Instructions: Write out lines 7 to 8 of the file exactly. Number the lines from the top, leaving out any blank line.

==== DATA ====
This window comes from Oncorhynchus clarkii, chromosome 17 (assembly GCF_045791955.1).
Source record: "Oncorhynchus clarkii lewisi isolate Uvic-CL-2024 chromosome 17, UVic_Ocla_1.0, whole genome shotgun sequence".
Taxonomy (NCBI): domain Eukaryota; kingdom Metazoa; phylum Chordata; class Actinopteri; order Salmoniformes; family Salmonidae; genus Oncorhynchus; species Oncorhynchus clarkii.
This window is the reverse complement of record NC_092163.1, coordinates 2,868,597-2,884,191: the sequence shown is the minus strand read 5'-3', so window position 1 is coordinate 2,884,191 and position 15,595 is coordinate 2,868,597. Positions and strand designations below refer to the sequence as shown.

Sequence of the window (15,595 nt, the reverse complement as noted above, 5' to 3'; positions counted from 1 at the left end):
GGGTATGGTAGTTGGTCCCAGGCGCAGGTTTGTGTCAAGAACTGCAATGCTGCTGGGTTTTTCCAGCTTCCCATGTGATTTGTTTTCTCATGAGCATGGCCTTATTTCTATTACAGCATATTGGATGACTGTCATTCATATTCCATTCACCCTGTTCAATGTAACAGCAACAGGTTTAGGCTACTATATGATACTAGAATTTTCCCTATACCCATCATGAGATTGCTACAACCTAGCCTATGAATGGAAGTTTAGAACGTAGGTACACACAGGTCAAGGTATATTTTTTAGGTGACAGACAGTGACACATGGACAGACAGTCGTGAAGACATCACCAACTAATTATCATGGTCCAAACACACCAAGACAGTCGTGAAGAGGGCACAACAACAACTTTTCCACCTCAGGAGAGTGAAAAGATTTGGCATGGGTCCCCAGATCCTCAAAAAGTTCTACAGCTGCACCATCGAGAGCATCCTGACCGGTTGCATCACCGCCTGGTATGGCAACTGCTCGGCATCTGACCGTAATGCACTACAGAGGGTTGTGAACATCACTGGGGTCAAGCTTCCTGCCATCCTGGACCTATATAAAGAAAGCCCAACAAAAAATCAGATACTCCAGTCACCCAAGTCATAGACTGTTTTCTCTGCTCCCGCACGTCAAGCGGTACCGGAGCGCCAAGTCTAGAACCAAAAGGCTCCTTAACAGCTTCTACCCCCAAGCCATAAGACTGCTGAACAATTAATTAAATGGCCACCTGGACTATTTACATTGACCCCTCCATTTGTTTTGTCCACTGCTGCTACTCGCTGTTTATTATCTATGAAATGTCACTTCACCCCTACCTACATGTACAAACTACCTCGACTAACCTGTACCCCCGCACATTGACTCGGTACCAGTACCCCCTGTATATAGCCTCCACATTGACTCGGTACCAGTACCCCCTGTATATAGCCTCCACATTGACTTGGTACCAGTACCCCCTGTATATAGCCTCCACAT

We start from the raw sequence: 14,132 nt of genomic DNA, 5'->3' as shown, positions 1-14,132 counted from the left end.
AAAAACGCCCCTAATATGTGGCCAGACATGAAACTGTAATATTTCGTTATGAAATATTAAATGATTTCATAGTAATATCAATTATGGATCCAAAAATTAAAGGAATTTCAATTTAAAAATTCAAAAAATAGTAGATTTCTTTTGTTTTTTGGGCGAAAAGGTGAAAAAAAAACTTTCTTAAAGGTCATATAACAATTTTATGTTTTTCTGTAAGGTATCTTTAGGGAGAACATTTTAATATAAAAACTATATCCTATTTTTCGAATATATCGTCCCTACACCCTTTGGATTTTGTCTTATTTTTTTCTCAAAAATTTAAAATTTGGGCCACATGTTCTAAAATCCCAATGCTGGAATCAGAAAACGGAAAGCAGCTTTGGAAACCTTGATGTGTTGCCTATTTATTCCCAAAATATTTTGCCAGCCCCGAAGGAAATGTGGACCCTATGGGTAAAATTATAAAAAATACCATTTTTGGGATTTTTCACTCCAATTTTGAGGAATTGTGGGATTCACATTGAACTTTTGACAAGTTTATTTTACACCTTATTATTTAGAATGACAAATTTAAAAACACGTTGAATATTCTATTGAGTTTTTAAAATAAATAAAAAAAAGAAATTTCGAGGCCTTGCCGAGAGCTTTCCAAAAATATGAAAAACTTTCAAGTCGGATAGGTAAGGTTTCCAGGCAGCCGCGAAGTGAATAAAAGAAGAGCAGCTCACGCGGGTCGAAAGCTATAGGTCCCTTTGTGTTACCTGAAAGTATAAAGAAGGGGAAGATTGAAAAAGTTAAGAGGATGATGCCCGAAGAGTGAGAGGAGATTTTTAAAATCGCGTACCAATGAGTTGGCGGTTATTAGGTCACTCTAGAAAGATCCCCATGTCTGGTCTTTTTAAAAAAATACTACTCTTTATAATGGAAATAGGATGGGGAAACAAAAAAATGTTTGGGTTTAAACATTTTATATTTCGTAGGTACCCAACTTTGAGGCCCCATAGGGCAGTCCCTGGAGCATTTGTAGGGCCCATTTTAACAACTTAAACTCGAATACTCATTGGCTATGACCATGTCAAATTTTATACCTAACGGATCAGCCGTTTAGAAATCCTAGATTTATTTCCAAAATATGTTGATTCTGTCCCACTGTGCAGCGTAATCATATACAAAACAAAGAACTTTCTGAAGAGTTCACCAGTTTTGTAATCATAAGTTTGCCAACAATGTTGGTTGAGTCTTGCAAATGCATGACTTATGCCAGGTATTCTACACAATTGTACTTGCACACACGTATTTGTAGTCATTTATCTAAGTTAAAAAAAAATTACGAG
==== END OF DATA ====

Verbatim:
We start from the raw sequence: 14,132 nt of genomic DNA, 5'->3' as shown, positions 1-14,132 counted from the left end.
AAAAACGCCCCTAATATGTGGCCAGACATGAAACTGTAATATTTCGTTATGAAATATTAAATGATTTCATAGTAATATCAATTATGGATCCAAAAATTAAAGGAATTTCAATTTAAAAATTCAAAAAATAGTAGATTTCTTTTGTTTTTTGGGCGAAAAGGTGAAAAAAAAACTTTCTTAAAGGTCATATAACAATTTTATGTTTTTCTGTAAGGTATCTTTAGGGAGAACATTTTAATATAAAAACTATATCCTATTTTTCGAATATATCGTCCCTACACCCTTTGGATTTTGTCTTATTTTTTTCTCAAAAATTTAAAATTTGGGCCACATGTTCTAAAATCCCAATGCTGGAATCAGAAAACGGAAAGCAGCTTTGGAAACCTTGATGTGTTGCCTATTTATTCCCAAAATATTTTGCCAGCCCCGAAGGAAATGTGGACCCTATGGGTAAAATTATAAAAAATACCATTTTTGGGATTTTTCACTCCAATTTTGAGGAATTGTGGGATTCACATTGAACTTTTGACAAGTTTATTTTACACCTTATTATTTAGAATGACAAATTTAAAAACACGTTGAATATTCTATTGAGTTTTTAAAATAAATAAAAAAAAGAAATTTCGAGGCCTTGCCGAGAGCTTTCCAAAAATATGAAAAACTTTCAAGTCGGATAGGTAAGGTTTCCAGGCAGCCGCGAAGTGAATAAAAGAAGAGCAGCTCACGCGGGTCGAAAGCTATAGGTCCCTTTGTGTTACCTGAAAGTATAAAGAAGGGGAAGATTGAAAAAGTTAAGAGGATGATGCCCGAAGAGTGAGAGGAGATTTTTAAAATCGCGTACCAATGAGTTGGCGGTTATTAGGTCACTCTAGAAAGATCCCCATGTCTGGTCTTTTTAAAAAAATACTACTCTTTATAATGGAAATAGGATGGGGAAACAAAAAAATGTTTGGGTTTAAACATTTTATATTTCGTAGGTACCCAACTTTGAGGCCCCATAGGGCAGTCCCTGGAGCATTTGTAGGGCCCATTTTAACAACTTAAACTCGAATACTCATTGGCTATGACCATGTCAAATTTTATACCTAACGGATCAGCCGTTTAGAAATCCTAGATTTATTTCCAAAATATGTTGATTCTGTCCCACTGTGCAGCGTAATCATATACAAAACAAAGAACTTTCTGAAGAGTTCACCAGTTTTGTAATCATAAGTTTGCCAACAATGTTGGTTGAGTCTTGCAAATGCATGACTTATGCCAGGTATTCTACACAATTGTACTTGCACACACGTATTTGTAGTCATTTATCTAAGTTAAAAAAAAATTACGAG